Also, I don't think anyone would agree with you that logical reasoning skills are more difficult to apprehend than calculus or organic chemistry. It's a losing argument that I don't want to have with you.

You have a high angry posts/post count ratio

CanadianWolf
Posts: 10439
Joined: Wed Mar 24, 2010 4:54 pm

Re: how does society view the lsat?

Postby CanadianWolf » Sun Jul 22, 2012 2:02 pm

Society views the "lsat" as a misspelling of the word "last".

User avatar
05062014
Posts: 437
Joined: Fri Jul 06, 2012 11:05 pm

Re: how does society view the lsat?

Postby 05062014 » Sun Jul 22, 2012 2:05 pm

crumpetsandtea wrote:LOLOL

She was 'taken aback' because what you said sounds super cocky and maybe even a little douchey.

Basically, you think way too much about shit like this. Society doesn't give a shit, they were just trying to be nice and make you feel like you were doing something challenging.


I don't know if you're PMSing or your RC skills are inadequate. Someone proactively asked me a question about what my plans were if I hypothetically did terrible on the LSAT. The fact is, I don't plan to do terrible on the LSAT, so I told her I would do well because my efforts are there and I have put the time in. I actually don't think about society's views. I have goals and I am pursuing them regardless. I wanted to share my experience with people to see if anyone could relate. I don't go around telling people I am studying for the LSAT or brag about my abilities. I found it surprising that society (via this surgeon) offered an opinion that ran counter to my frame of mind. Clearly they felt the lsat was challenging prior to my departure, as the opinion held called for me having a Plan B if the LSAT fell through

User avatar
moneybagsphd
Posts: 889
Joined: Mon Oct 03, 2011 11:07 pm

Re: how does society view the lsat?

Postby moneybagsphd » Sun Jul 22, 2012 2:07 pm

CanadianWolf wrote:Society views the "lsat" as a misspelling of the word "last".

TCR

User avatar
acrossthelake
Posts: 4432
Joined: Sat May 16, 2009 5:27 pm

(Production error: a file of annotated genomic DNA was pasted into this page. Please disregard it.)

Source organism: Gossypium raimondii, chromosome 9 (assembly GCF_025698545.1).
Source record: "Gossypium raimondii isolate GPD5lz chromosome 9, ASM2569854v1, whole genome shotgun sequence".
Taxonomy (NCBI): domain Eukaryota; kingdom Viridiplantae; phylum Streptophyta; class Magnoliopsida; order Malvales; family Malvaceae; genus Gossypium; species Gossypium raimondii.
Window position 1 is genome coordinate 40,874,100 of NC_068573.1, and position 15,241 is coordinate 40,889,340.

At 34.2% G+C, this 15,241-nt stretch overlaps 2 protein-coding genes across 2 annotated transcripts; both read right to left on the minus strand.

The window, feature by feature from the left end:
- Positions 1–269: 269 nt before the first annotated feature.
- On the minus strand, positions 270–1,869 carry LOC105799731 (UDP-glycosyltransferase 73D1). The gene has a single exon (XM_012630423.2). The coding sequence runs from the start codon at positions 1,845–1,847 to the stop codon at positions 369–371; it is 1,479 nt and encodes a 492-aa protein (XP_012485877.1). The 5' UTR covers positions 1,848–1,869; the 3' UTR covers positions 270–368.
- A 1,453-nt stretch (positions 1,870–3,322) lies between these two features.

Re: how does society view the lsat?

Postby acrossthelake » Sun Jul 22, 2012 2:08 pm

moneybagsphd wrote:
CanadianWolf wrote:Society views the "lsat" as a misspelling of the word "last".

TCR

User avatar
cc.celina
Posts: 602
Joined: Fri May 25, 2012 1:17 pm

Re: how does society view the lsat?

Postby cc.celina » Sun Jul 22, 2012 2:08 pm

abdistotle wrote:as the opinion held called for me having a Plan B if the LSAT fell through

This may be more of a reflection on how bad the job market is for lawyers, which calls for everyone to have a back up plan, no matter how smart they think they are.

User avatar
crumpetsandtea
Posts: 7156
Joined: Thu Jun 17, 2010 7:57 pm

Re: how does society view the lsat?

Postby crumpetsandtea » Sun Jul 22, 2012 2:09 pm

abdistotle wrote:
crumpetsandtea wrote:LOLOL

She was 'taken aback' because what you said sounds super cocky and maybe even a little douchey.

Basically, you think way too much about shit like this. Society doesn't give a shit, they were just trying to be nice and make you feel like you were doing something challenging.


I don't know if you're PMSing or your RC skills are inadequate. Someone proactively asked me a question about what my plans were if I hypothetically did terrible on the LSAT. The fact is, I don't plan to do terrible on the LSAT, so I told her I would do well because my efforts are there and I have put the time in. I actually don't think about society's views. I have goals and I am pursuing them regardless. I wanted to share my experience with people to see if anyone could relate. I don't go around telling people I am studying for the LSAT or brag about my abilities. I found it surprising that society (via this surgeon) offered an opinion that ran counter to my frame of mind. Clearly they felt the lsat was challenging prior to my departure, as the opinion held called for me having a Plan B if the LSAT fell through